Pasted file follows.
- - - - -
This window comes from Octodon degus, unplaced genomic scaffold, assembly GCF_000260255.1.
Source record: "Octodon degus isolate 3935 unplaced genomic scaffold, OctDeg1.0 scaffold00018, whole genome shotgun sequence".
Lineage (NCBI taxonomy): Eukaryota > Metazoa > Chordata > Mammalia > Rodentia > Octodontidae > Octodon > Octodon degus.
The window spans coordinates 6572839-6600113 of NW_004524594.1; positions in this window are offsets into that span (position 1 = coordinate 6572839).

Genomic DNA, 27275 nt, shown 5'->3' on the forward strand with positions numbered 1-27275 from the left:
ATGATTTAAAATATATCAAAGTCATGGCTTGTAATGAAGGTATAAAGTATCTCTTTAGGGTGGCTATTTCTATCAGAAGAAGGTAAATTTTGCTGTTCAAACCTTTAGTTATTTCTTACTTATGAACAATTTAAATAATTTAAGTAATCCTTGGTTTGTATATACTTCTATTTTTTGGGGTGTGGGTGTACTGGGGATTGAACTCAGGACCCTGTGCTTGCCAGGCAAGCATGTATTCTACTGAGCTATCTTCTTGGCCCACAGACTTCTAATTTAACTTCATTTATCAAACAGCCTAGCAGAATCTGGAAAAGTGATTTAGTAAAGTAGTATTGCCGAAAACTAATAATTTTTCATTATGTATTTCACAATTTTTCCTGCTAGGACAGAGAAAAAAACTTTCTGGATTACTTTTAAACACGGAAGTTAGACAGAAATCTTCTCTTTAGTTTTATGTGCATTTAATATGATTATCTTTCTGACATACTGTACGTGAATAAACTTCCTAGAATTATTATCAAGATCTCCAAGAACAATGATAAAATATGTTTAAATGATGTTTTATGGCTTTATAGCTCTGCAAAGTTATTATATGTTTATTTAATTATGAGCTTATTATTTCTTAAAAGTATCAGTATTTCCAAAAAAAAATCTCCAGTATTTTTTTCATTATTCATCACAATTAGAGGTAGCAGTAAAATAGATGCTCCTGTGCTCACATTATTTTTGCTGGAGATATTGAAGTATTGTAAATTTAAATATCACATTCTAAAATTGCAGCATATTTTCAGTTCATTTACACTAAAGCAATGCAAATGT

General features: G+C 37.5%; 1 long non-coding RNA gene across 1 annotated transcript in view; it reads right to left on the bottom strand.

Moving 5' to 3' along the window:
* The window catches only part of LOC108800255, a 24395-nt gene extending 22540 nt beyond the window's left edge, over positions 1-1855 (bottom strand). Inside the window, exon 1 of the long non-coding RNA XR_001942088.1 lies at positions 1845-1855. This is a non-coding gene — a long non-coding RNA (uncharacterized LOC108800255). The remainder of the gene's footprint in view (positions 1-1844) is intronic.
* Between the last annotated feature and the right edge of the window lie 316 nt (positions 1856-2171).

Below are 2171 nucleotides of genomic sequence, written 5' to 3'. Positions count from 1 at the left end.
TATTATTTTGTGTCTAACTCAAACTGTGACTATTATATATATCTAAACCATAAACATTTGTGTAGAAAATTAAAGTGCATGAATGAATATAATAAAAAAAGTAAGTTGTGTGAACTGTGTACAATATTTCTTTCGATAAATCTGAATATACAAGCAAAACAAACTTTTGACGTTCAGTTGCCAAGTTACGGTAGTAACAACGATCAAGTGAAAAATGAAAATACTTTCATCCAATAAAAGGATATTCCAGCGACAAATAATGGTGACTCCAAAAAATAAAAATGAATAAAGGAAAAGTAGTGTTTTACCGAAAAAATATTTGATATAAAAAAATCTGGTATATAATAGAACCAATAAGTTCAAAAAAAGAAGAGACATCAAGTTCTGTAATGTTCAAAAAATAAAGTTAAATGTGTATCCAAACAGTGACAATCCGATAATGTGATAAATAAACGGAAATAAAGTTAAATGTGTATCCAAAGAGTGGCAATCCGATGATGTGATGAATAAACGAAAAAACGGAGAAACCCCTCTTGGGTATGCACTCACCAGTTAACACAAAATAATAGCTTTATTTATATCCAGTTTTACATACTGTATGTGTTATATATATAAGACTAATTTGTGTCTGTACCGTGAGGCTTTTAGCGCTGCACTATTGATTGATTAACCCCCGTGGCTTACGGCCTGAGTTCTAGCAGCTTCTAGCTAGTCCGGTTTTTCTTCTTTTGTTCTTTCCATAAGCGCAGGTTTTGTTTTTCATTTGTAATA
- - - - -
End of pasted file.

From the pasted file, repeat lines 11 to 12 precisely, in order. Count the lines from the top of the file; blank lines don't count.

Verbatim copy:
Below are 2171 nucleotides of genomic sequence, written 5' to 3'. Positions count from 1 at the left end.
TATTATTTTGTGTCTAACTCAAACTGTGACTATTATATATATCTAAACCATAAACATTTGTGTAGAAAATTAAAGTGCATGAATGAATATAATAAAAAAAGTAAGTTGTGTGAACTGTGTACAATATTTCTTTCGATAAATCTGAATATACAAGCAAAACAAACTTTTGACGTTCAGTTGCCAAGTTACGGTAGTAACAACGATCAAGTGAAAAATGAAAATACTTTCATCCAATAAAAGGATATTCCAGCGACAAATAATGGTGACTCCAAAAAATAAAAATGAATAAAGGAAAAGTAGTGTTTTACCGAAAAAATATTTGATATAAAAAAATCTGGTATATAATAGAACCAATAAGTTCAAAAAAAGAAGAGACATCAAGTTCTGTAATGTTCAAAAAATAAAGTTAAATGTGTATCCAAACAGTGACAATCCGATAATGTGATAAATAAACGGAAATAAAGTTAAATGTGTATCCAAAGAGTGGCAATCCGATGATGTGATGAATAAACGAAAAAACGGAGAAACCCCTCTTGGGTATGCACTCACCAGTTAACACAAAATAATAGCTTTATTTATATCCAGTTTTACATACTGTATGTGTTATATATATAAGACTAATTTGTGTCTGTACCGTGAGGCTTTTAGCGCTGCACTATTGATTGATTAACCCCCGTGGCTTACGGCCTGAGTTCTAGCAGCTTCTAGCTAGTCCGGTTTTTCTTCTTTTGTTCTTTCCATAAGCGCAGGTTTTGTTTTTCATTTGTAATA